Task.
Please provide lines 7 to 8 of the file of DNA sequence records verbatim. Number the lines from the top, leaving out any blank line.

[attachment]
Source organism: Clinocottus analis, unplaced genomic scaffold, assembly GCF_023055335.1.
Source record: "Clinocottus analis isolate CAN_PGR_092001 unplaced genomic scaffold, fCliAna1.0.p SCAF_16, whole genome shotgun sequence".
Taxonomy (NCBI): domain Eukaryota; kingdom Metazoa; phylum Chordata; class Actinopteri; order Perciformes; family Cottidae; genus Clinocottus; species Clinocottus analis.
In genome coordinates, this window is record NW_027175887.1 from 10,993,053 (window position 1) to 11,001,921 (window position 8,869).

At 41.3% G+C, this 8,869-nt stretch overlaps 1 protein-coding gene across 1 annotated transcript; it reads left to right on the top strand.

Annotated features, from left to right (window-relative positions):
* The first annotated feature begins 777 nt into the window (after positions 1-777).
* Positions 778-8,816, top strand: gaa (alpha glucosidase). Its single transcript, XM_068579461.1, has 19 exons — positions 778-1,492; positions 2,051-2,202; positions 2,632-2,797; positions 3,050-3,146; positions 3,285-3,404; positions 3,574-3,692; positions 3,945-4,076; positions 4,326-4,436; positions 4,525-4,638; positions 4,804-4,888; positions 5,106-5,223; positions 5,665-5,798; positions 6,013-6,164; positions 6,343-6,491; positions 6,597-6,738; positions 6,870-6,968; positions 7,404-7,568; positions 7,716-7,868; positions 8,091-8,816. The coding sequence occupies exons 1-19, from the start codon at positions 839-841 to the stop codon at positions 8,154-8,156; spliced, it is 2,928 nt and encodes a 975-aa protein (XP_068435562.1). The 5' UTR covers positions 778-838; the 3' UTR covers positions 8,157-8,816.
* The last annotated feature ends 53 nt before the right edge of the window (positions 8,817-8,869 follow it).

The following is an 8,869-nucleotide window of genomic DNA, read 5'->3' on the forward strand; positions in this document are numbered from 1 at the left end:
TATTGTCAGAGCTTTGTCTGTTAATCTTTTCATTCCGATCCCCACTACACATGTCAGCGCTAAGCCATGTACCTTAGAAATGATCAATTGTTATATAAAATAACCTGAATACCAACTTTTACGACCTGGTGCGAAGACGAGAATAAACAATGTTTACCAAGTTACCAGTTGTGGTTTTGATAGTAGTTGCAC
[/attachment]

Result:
* The first annotated feature begins 777 nt into the window (after positions 1-777).
* Positions 778-8,816, top strand: gaa (alpha glucosidase). Its single transcript, XM_068579461.1, has 19 exons — positions 778-1,492; positions 2,051-2,202; positions 2,632-2,797; positions 3,050-3,146; positions 3,285-3,404; positions 3,574-3,692; positions 3,945-4,076; positions 4,326-4,436; positions 4,525-4,638; positions 4,804-4,888; positions 5,106-5,223; positions 5,665-5,798; positions 6,013-6,164; positions 6,343-6,491; positions 6,597-6,738; positions 6,870-6,968; positions 7,404-7,568; positions 7,716-7,868; positions 8,091-8,816. The coding sequence occupies exons 1-19, from the start codon at positions 839-841 to the stop codon at positions 8,154-8,156; spliced, it is 2,928 nt and encodes a 975-aa protein (XP_068435562.1). The 5' UTR covers positions 778-838; the 3' UTR covers positions 8,157-8,816.